Possible long-term side effects of cancer treatment on children
It‘s important for you and your child to attend follow-up clinics when treatment is over.
The doctors will want to check that everything is well and ensure that your child doesn’t have any long-term problems following their cancer treatment.
Certain treatments can sometimes affect a child’s future development. We discuss some of these effects below.
The doctors will be able to discuss any specific long-term effects your child might have in more detail with you.
Some treatments may affect your child’s puberty and fertility. These include:
Your child will be checked regularly for signs of puberty. If this appears to be delayed, hormone replacement therapy may be needed so that puberty can occur.
Understandably, it’s very distressing to think that your child may not be able to have children in the future. They may also find this difficult to cope with, either now or in the future, as they move towards adulthood.
For children who have already reached puberty, it can be difficult to know whether or not cancer treatment has affected their fertility until they’re old enough to have hormone tests. This will be discussed at follow-up clinics.
If fertility is likely to be a problem, older boys may be given the option of storing sperm before they start treatment. It may also be possible for girls to have ovarian tissue stored. The hospital staff can tell you more about this.
Growth and development
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Radiotherapy can have an effect on a child’s growth and development. It may affect growing bones - for example, if radiotherapy is given to the spine, your child may not grow as tall as expected, or if radiotherapy is given to a leg, that leg may be shorter than the other.
The pituitary gland at the base of the brain produces hormones that help to regulate growth and development from childhood to adulthood. Radiotherapy to the brain may affect the production of growth hormone by the pituitary gland. If your child doesn’t produce enough of this, they will not grow normally and may need treatment with a man-made growth hormone.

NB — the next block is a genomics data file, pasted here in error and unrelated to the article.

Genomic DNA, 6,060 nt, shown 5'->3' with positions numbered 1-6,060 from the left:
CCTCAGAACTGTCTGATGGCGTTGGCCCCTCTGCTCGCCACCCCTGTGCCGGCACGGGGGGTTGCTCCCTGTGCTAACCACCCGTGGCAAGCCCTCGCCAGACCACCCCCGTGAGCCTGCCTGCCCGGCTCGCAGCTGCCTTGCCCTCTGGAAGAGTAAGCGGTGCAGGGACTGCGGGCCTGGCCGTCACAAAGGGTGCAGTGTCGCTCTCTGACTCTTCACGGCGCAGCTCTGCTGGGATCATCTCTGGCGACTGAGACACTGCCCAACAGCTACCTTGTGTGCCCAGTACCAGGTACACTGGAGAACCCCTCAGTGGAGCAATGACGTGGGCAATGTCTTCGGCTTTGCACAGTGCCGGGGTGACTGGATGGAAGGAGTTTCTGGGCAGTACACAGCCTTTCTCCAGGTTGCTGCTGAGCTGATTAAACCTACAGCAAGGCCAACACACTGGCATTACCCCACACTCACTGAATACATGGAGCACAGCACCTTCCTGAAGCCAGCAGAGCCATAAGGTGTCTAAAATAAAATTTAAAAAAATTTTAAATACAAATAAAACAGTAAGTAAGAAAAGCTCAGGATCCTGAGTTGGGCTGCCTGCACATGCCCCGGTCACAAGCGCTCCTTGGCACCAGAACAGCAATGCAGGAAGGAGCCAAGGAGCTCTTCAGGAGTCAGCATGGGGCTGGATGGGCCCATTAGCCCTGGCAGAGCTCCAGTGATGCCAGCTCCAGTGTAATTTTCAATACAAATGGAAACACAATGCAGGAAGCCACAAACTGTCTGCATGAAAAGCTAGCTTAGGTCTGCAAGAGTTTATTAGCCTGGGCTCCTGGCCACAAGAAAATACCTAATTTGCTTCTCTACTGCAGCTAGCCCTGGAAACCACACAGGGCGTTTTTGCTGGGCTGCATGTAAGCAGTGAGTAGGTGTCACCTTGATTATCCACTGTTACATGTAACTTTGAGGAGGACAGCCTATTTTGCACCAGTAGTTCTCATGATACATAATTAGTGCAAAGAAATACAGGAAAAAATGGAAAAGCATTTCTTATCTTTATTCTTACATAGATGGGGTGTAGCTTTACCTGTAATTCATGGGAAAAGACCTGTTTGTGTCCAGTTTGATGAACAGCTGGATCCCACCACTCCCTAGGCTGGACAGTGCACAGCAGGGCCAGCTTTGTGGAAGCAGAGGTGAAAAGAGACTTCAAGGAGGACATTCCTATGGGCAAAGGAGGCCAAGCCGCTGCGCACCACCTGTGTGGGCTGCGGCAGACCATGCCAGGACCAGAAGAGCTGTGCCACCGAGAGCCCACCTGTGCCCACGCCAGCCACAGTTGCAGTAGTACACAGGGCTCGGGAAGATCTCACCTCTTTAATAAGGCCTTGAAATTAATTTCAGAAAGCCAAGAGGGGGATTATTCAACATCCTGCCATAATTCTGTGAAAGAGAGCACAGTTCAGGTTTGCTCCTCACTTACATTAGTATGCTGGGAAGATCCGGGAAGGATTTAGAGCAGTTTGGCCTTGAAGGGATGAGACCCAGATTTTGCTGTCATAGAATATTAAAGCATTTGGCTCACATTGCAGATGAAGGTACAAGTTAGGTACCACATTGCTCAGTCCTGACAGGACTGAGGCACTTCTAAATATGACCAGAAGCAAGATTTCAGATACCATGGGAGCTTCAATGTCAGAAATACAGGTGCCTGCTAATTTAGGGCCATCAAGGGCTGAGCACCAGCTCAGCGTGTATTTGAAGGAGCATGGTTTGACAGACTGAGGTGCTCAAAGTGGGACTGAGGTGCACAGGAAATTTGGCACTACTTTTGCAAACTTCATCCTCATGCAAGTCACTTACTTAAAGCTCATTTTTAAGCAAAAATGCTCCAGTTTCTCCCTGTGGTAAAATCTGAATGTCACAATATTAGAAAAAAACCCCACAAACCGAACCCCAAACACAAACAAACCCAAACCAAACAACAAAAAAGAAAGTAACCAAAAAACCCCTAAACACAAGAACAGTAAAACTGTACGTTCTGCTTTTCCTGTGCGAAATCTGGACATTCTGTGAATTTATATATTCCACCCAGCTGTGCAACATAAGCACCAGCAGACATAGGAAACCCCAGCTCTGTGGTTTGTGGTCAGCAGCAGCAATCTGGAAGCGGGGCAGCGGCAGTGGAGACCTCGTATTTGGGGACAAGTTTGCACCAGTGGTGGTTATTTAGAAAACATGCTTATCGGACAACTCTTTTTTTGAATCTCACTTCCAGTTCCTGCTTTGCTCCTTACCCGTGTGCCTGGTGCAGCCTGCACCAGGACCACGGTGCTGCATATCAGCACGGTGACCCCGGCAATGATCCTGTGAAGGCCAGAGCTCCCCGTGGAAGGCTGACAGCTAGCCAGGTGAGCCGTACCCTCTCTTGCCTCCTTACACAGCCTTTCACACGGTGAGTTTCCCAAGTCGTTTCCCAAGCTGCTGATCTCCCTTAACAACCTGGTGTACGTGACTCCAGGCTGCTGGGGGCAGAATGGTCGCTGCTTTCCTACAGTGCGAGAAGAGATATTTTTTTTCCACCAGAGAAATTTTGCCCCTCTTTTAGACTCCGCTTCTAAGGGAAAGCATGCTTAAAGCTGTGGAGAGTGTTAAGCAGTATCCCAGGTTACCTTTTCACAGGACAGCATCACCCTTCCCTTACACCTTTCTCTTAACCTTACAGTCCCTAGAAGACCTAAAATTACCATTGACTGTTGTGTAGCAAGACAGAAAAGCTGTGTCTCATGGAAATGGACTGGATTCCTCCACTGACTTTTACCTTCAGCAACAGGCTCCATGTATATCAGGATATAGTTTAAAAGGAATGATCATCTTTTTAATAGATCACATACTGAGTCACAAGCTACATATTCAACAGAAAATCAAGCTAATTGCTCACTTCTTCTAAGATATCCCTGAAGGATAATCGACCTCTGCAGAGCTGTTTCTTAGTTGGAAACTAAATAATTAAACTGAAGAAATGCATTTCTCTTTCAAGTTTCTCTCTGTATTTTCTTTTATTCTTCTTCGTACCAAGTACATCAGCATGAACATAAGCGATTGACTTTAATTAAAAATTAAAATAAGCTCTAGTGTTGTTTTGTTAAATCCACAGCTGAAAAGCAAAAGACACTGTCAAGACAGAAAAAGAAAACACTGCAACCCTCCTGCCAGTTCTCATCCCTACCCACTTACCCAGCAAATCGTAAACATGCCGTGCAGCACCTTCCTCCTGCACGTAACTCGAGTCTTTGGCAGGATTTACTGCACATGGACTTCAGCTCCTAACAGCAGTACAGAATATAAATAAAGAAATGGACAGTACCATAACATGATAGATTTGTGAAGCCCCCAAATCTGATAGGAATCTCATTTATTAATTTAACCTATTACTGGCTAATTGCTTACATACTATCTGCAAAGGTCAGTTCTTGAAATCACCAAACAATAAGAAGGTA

Your child will be regularly weighed and measured at the follow-up clinics. If their growth has been affected, tests will be done to see if replacement growth hormone is needed.
Effects on the heart and lungs
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Certain treatments can affect the heart and lungs. These treatments include some chemotherapy drugs and radiotherapy. The effects may not be seen for some time after treatment finishes. If your child is at risk of these problems, they'll be regularly followed up with echocardiograms (heart ultrasound scans). Sometimes, special tests on the lungs (lung function tests) are also needed.
Hearing problems after cancer treatment are uncommon but they may occur with certain drugs and after radiotherapy to the head, in the region of the ear. Cisplatin is the drug most likely to cause hearing impairment (i.e. partial deafness). This causes particular difficulty in hearing high-pitched noises, and can be detected by sensitive hearing tests. It is seldom severe enough to be noticeable by either the patient, their family or friends, since the lower pitched noises used for speech are not usually affected.
These can occur after some types of treatment for children’s cancer, but fortunately they aren’t usually severe. Removal of one kidney as part of treatment doesn’t usually cause any problems because the remaining kidney can make up for the one removed.
Some chemotherapy drugs can cause kidney problems. If your child has had these drugs, their doctor will arrange tests, such as GFR, to check their kidneys from time to time. Children whose kidneys are working well at the end of treatment shouldn’t develop problems in the future.
Intellectual development and education
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Following treatment, most children are able to continue with normal education and the development of their ability to think and understand (intellectual development) is not affected. However, some children, especially children treated for brain tumours, may develop learning difficulties and need to have special help at school. The extent of these difficulties will depend on the age of your child when they were treated, and the treatment they had.
Some children will need a statement of special educational needs to provide the necessary help in the school environment. You can discuss this with your child’s doctor who can give details of treatment and, if necessary, contact the school or education authority.
A very small number of children who are cured of cancer may develop a different cancer later on in life. There are two main reasons for this. Firstly, some families have an inherited risk factor for cancer, although this is rare. Also, some cancer treatments can themselves increase the risk of developing other cancers. Your child’s doctor will be able to discuss any worries you may have about this.
The information about children’s cancer was written by the Children’s Cancer and Leukaemia Group (CCLG). It has been reviewed and edited by their publications committee, which includes medical experts from all fields of children’s cancer and care.